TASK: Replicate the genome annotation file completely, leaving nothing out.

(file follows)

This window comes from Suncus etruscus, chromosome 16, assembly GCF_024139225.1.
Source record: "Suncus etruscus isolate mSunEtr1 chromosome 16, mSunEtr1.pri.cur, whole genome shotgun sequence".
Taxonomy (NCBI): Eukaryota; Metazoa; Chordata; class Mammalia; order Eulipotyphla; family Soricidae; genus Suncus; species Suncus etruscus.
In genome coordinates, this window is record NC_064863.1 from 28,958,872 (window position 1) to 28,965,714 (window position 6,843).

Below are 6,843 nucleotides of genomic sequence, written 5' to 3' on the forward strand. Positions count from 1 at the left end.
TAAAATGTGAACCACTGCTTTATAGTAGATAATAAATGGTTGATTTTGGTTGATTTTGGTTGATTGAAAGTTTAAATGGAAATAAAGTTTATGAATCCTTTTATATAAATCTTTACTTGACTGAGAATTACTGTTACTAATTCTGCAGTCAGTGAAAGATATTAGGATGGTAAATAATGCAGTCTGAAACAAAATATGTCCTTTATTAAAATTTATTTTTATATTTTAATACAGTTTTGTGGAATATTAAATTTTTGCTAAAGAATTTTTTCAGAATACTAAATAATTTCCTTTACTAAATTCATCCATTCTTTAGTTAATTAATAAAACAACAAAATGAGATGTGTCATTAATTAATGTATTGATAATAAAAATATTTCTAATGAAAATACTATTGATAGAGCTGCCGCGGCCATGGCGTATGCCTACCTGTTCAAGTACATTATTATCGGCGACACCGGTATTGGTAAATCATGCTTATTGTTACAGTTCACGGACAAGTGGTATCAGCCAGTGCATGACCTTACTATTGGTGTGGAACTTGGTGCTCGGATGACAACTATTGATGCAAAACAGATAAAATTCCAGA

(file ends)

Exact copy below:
This window comes from Suncus etruscus, chromosome 16, assembly GCF_024139225.1.
Source record: "Suncus etruscus isolate mSunEtr1 chromosome 16, mSunEtr1.pri.cur, whole genome shotgun sequence".
Taxonomy (NCBI): Eukaryota; Metazoa; Chordata; class Mammalia; order Eulipotyphla; family Soricidae; genus Suncus; species Suncus etruscus.
In genome coordinates, this window is record NC_064863.1 from 28,958,872 (window position 1) to 28,965,714 (window position 6,843).

Below are 6,843 nucleotides of genomic sequence, written 5' to 3' on the forward strand. Positions count from 1 at the left end.
TAAAATGTGAACCACTGCTTTATAGTAGATAATAAATGGTTGATTTTGGTTGATTTTGGTTGATTGAAAGTTTAAATGGAAATAAAGTTTATGAATCCTTTTATATAAATCTTTACTTGACTGAGAATTACTGTTACTAATTCTGCAGTCAGTGAAAGATATTAGGATGGTAAATAATGCAGTCTGAAACAAAATATGTCCTTTATTAAAATTTATTTTTATATTTTAATACAGTTTTGTGGAATATTAAATTTTTGCTAAAGAATTTTTTCAGAATACTAAATAATTTCCTTTACTAAATTCATCCATTCTTTAGTTAATTAATAAAACAACAAAATGAGATGTGTCATTAATTAATGTATTGATAATAAAAATATTTCTAATGAAAATACTATTGATAGAGCTGCCGCGGCCATGGCGTATGCCTACCTGTTCAAGTACATTATTATCGGCGACACCGGTATTGGTAAATCATGCTTATTGTTACAGTTCACGGACAAGTGGTATCAGCCAGTGCATGACCTTACTATTGGTGTGGAACTTGGTGCTCGGATGACAACTATTGATGCAAAACAGATAAAATTCCAGA